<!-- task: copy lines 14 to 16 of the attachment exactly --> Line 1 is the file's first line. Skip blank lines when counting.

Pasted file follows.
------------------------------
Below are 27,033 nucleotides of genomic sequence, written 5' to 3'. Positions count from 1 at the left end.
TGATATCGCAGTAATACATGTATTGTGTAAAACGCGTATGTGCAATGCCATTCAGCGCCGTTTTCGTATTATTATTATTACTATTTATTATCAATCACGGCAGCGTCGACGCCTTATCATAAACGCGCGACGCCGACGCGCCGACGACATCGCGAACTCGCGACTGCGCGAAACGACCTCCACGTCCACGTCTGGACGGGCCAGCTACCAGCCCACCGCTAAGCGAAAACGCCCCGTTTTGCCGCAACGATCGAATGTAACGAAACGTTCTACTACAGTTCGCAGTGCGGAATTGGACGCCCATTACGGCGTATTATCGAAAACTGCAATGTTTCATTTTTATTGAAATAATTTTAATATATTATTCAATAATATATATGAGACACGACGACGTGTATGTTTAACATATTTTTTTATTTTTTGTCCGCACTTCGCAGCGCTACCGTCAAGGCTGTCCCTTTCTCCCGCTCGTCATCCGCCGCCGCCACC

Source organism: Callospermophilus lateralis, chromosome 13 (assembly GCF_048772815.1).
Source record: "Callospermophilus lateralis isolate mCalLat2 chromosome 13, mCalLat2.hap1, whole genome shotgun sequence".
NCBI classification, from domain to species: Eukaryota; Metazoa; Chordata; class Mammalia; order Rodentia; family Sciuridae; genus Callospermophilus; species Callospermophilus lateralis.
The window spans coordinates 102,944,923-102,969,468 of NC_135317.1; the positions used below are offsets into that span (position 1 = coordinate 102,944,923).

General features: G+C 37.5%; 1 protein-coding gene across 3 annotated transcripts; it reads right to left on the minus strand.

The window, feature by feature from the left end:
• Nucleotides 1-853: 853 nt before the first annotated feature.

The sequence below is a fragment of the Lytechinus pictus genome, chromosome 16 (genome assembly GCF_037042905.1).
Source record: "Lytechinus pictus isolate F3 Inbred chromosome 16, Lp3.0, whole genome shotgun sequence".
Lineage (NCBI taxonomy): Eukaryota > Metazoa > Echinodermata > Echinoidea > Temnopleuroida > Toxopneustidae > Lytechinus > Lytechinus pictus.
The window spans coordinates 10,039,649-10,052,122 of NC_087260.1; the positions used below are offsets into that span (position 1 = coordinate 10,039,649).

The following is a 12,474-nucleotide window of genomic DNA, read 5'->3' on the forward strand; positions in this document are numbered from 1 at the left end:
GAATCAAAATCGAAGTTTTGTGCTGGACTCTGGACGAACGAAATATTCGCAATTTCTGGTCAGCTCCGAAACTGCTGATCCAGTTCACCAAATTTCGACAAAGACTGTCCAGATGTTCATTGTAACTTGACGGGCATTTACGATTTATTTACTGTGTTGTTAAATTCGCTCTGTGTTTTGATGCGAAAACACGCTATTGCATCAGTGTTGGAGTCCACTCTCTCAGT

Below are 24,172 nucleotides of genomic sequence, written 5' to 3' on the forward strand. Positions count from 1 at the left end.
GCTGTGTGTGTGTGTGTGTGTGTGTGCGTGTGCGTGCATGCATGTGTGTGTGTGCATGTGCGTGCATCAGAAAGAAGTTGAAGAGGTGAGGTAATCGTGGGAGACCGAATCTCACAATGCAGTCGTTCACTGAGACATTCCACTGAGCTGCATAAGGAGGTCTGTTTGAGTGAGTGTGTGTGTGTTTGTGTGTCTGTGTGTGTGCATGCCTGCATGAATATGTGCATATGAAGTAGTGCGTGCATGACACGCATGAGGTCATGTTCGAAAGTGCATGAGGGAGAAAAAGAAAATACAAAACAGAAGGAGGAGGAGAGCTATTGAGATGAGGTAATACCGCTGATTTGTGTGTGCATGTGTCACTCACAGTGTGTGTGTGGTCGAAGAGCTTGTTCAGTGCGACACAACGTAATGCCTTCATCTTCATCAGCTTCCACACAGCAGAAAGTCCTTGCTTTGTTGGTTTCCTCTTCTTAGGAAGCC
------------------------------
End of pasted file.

The following is a 12,474-nucleotide window of genomic DNA, read 5'->3' on the forward strand; positions in this document are numbered from 1 at the left end:
GAATCAAAATCGAAGTTTTGTGCTGGACTCTGGACGAACGAAATATTCGCAATTTCTGGTCAGCTCCGAAACTGCTGATCCAGTTCACCAAATTTCGACAAAGACTGTCCAGATGTTCATTGTAACTTGACGGGCATTTACGATTTATTTACTGTGTTGTTAAATTCGCTCTGTGTTTTGATGCGAAAACACGCTATTGCATCAGTGTTGGAGTCCACTCTCTCAGT

Below are 24,172 nucleotides of genomic sequence, written 5' to 3' on the forward strand. Positions count from 1 at the left end.